Campfire Safety Memorial Weekend and Always

Be careful with fire, it’s dry out there.

Be safe with campfires

The Minnesota Department of Natural Resources reminds everyone to be safe with campfires this Memorial Day weekend and into the summer.

“Spending time with family and friends around a campfire is a popular Minnesota tradition,” said Linda Gormanson, DNR wildfire prevention supervisor. “You can take simple measures to make your campfire safe.”

Gormanson recommends all campfires should be:

Clear of any burnable material 5 feet in all directions around the fire.
Built within a designated fire ring 3 feet or less in diameter.
Kept to 3 feet or less in height.
Legal—check if to see if local municipality requires a permit.
For people who don’t have a campsite with a designated fire ring, select a safe place for the  campfire. Choose a level area away from dry grass, shrubs or logs that is free of overhanging branches. Then scoop out a depression in the center of the area and put a ring of rocks around it.

An adult should attend the fire at all times – even a light breeze can cause the fire to spread. Always have a shovel and water available at the campfire to extinguish it. Stir the embers repeatedly with water or dirt until every ember is out cold.

Discover more by visiting Smokey Bear’s campfire safety website at


Posted in News

Just as Much Fun Getting There

We all know how awesome it is to spend time in the Boundary Waters but I’m not sure everyone knows how fun it is getting to the BWCA from the Gunflint Trail.  When you choose an entry point off of the Gunflint Trail(all of which Voyageur outfits to) you get to see the most amazing scenery in the state of Minnesota.

The North Shore of Lake Superior is gorgeous even if you don’t get out of your vehicle to look around. You can take the Scenic Highway from Duluth to Two Harbors for even better views of the lake. If you do want to stop but not hike there are some places to see that offer beautiful vistas. Palisade Head, the Baptism River Falls in Beaver Bay or the Cross River Falls in Schroeder are just a few of these places where no effort is required.

Hiking to amazing scenery is an option to. From a quick 5 minute walk to a strenuous longer hike you have options galore to choose from. I hope you will take advantage of the opportunities to see wonderful sites along the way and visit us this summer on the Gunflint Trail.


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Posted in News

Prescribed Burn to Wildfire in the BWCA

A wildfire is burning near Burntside Lake outside of Ely, Minnesota. It began as a prescribed burn conducted by the USFS that turned into a wildfire because it jumped the lines. Dry conditions, warm weather, wind and low humidity have been factors working against the USFS in the effort to suppress the prescribed burn/wildfire they started.

Incident Overview

Foss Lake Fire Update Saturday, May 21, 2016, 9:00 p.m.

MNICS Team C, Brian Pisarek, Incident Commander

Fire Information

Web address:


Phone: 218-208-4544 Location: US Forest Service office, 1393 Hwy 169, Ely, open 8 a.m.–8 p.m.

Size: 1008 acres Containment: 30 percent Fire Start Date: May 19, 2016

Resources: 6 crews, 2 helicopters, 2 engines, 1 water tender, 180 total personnel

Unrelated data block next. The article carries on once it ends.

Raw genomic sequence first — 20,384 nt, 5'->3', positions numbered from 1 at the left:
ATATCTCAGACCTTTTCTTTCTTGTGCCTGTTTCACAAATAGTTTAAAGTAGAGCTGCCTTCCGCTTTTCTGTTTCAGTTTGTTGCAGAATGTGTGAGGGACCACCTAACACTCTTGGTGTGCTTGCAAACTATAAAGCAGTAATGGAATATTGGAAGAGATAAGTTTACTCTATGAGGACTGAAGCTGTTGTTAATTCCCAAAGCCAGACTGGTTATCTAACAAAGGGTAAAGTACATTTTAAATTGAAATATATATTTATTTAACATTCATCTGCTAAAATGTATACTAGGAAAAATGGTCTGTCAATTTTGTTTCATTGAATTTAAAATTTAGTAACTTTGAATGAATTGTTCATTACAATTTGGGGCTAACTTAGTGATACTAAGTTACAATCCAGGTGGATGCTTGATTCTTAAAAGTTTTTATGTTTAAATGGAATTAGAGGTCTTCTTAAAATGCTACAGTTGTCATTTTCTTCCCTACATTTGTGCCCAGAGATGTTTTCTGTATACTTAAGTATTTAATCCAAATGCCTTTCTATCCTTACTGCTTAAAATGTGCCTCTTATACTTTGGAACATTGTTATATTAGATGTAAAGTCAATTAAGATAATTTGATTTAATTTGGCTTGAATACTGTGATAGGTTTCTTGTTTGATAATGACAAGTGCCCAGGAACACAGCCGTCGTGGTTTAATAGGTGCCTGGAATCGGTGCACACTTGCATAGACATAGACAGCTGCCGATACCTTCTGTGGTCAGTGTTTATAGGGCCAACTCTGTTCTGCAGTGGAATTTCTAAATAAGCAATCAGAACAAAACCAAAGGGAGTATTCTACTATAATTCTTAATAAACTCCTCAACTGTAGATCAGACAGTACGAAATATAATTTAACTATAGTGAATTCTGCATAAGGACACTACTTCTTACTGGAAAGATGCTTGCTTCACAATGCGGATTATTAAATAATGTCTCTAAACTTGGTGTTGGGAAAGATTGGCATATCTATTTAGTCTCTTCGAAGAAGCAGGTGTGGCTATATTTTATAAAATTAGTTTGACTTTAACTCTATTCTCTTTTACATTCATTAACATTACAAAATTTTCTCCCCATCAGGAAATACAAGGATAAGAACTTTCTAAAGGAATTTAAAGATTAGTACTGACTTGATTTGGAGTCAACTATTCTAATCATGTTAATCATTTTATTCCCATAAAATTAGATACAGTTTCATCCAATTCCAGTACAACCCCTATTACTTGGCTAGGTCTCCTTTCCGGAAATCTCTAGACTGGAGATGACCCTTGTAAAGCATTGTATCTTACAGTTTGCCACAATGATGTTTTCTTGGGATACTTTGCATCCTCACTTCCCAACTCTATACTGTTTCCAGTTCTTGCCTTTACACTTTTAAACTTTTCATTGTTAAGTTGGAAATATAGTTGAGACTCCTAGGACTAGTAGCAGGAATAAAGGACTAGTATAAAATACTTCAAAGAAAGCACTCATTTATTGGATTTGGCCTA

Current Situation:

There was little growth on the fire today. Accurate mapping resulted in the large increase in acreage. Crews on the southern half of the fire walked the perimeter with handheld GPS units and aircraft flew the northern half. Crews working north along the east side of the fire installed fire hose along a quarter mile of saw line. Crews on the west side of the fire continued saw-line construction from the wilderness boundary on the south to Clark Lake on the north. Aircraft dropped water on three distinct areas of heat within the fire perimeter on the northeast side and assisted ground crews elsewhere on the fire. Two crews will camp overnight in the wilderness on Crab Lake, eliminating a long morning commute and getting to the fireline early in the morning. Local firefighters from the Lake Vermilion Fire Brigade and Morse/Fall Lake Fire Department continued assessing residences on the west end of Burntside Lake.

Weather and Fire Behavior: Today’s red flag warning expired at 8:00 p.m., but conditions tomorrow will also be hot, dry, and windy. Winds will be from the south and southwest: sustained 10–15 mph, gusts to 25 mph. These high winds will start early and will continue overnight. Fire-behavior analysts say there is potential for significant fire activity tomorrow (for example, single-tree or group-tree torching and some quick fire spread). Smoke might be visible. However, smoke does not necessarily mean the fire is growing larger: smoldering “islands” of unburned fuel within the fire perimeter could burn more actively.

Safety Message: The towns of Ely, Winton, Tower, or Soudan are not threatened. Fire managers are planning for Sunday’s strong winds. Residents on the west side of Burntside Lake should be aware of changing weather conditions.

Closures: Currently, just one BWCAW entry point—Crab Lake entry point #4—is closed; all other entry points remain open. The following BWCAW portages and lakes/rivers, including campsites, are closed:

  • portage Burntside Lake to Crab Lake (entry point #4)
  • portage from Cummings Lake to Korb Lake; portage from Cummings Lake to Korb River
  • lakes and associated portages: Crab, Boulder, Phantom, Battle, Sprite, Meat, Clark, Glimmer, Hassle, Saca, Little Crab, Korb, Maxine, Barefoot, Little Jig, Silaca, Coxey Pond, Lunetta, Schlamn, Soroll, Glenmore, Western, Blick, Chad, Dugout, and Pine.
  • Pine Creek east of Trout Lake
  • portage from Trout Lake to Pine Lake

Closure signs are posted at normal access points to delineate the closure area. The closure order and map are located at

The Forest Service does not currently recommend BWCAW travel

south of Big Moose, Big Rice, and Bootleg Lakes.


Basic Information

Current as of 5/21/2016, 5:54:27 PM
Incident Type Wildfire